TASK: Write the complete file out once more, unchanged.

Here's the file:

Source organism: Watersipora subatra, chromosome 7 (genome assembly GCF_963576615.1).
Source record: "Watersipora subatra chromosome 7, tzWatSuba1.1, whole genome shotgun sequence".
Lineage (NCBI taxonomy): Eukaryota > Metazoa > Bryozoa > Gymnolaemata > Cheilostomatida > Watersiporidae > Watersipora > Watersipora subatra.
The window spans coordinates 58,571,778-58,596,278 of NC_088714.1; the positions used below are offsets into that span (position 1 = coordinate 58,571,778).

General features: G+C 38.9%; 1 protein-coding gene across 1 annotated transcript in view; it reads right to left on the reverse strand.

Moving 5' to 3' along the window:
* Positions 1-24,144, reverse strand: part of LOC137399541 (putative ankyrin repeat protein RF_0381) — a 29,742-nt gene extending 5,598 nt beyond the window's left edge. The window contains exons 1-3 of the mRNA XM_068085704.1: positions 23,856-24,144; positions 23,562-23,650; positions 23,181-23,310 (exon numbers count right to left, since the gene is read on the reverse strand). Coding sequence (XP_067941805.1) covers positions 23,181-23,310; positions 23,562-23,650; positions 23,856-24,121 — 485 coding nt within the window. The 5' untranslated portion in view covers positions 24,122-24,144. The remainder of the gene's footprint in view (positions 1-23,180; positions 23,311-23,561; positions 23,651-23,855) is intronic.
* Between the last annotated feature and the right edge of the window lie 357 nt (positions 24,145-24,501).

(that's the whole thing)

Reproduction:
Source organism: Watersipora subatra, chromosome 7 (genome assembly GCF_963576615.1).
Source record: "Watersipora subatra chromosome 7, tzWatSuba1.1, whole genome shotgun sequence".
Lineage (NCBI taxonomy): Eukaryota > Metazoa > Bryozoa > Gymnolaemata > Cheilostomatida > Watersiporidae > Watersipora > Watersipora subatra.
The window spans coordinates 58,571,778-58,596,278 of NC_088714.1; the positions used below are offsets into that span (position 1 = coordinate 58,571,778).

General features: G+C 38.9%; 1 protein-coding gene across 1 annotated transcript in view; it reads right to left on the reverse strand.

Moving 5' to 3' along the window:
* Positions 1-24,144, reverse strand: part of LOC137399541 (putative ankyrin repeat protein RF_0381) — a 29,742-nt gene extending 5,598 nt beyond the window's left edge. The window contains exons 1-3 of the mRNA XM_068085704.1: positions 23,856-24,144; positions 23,562-23,650; positions 23,181-23,310 (exon numbers count right to left, since the gene is read on the reverse strand). Coding sequence (XP_067941805.1) covers positions 23,181-23,310; positions 23,562-23,650; positions 23,856-24,121 — 485 coding nt within the window. The 5' untranslated portion in view covers positions 24,122-24,144. The remainder of the gene's footprint in view (positions 1-23,180; positions 23,311-23,561; positions 23,651-23,855) is intronic.
* Between the last annotated feature and the right edge of the window lie 357 nt (positions 24,145-24,501).